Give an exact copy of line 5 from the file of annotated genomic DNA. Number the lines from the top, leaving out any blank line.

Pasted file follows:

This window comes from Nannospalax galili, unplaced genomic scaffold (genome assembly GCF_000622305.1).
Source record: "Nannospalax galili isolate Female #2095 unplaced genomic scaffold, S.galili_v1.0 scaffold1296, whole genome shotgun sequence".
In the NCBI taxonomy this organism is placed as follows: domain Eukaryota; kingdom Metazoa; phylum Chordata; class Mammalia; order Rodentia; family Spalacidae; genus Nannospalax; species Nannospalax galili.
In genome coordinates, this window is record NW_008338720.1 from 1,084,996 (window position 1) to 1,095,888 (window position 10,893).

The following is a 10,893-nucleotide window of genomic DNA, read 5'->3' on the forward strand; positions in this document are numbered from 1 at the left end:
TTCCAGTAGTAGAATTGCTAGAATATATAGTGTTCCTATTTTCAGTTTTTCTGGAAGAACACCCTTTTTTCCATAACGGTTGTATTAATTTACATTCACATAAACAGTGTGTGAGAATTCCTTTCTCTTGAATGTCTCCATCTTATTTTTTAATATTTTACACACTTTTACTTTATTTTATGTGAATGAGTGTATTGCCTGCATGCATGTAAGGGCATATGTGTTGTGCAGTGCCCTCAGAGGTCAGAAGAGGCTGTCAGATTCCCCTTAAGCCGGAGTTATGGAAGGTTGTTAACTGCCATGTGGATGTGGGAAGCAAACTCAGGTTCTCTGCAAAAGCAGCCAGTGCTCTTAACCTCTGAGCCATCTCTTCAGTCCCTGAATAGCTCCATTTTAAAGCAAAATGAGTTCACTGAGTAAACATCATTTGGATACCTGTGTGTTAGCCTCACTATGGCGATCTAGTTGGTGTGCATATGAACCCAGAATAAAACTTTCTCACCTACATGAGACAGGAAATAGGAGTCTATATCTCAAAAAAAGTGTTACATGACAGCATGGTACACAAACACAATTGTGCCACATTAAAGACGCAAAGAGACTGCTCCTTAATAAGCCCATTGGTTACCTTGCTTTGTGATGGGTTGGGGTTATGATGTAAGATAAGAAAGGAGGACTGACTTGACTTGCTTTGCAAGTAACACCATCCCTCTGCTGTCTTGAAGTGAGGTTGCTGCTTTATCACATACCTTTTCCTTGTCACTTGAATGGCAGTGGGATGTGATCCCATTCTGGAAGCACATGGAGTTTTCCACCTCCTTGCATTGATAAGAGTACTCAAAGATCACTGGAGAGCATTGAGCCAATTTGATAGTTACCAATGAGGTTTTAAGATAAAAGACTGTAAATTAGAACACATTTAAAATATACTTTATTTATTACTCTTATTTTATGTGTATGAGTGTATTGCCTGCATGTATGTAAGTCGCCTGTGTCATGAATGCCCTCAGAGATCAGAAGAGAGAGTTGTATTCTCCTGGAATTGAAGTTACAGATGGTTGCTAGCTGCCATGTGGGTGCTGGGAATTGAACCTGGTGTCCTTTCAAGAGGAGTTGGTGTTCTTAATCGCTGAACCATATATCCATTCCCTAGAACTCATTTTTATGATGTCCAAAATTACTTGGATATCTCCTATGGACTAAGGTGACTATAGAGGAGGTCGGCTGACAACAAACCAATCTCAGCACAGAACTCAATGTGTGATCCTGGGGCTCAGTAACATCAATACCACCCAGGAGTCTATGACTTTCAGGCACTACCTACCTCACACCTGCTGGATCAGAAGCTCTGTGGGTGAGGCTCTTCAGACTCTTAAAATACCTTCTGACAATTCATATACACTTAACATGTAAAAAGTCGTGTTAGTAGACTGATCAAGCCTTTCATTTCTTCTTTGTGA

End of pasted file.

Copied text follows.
The following is a 10,893-nucleotide window of genomic DNA, read 5'->3' on the forward strand; positions in this document are numbered from 1 at the left end: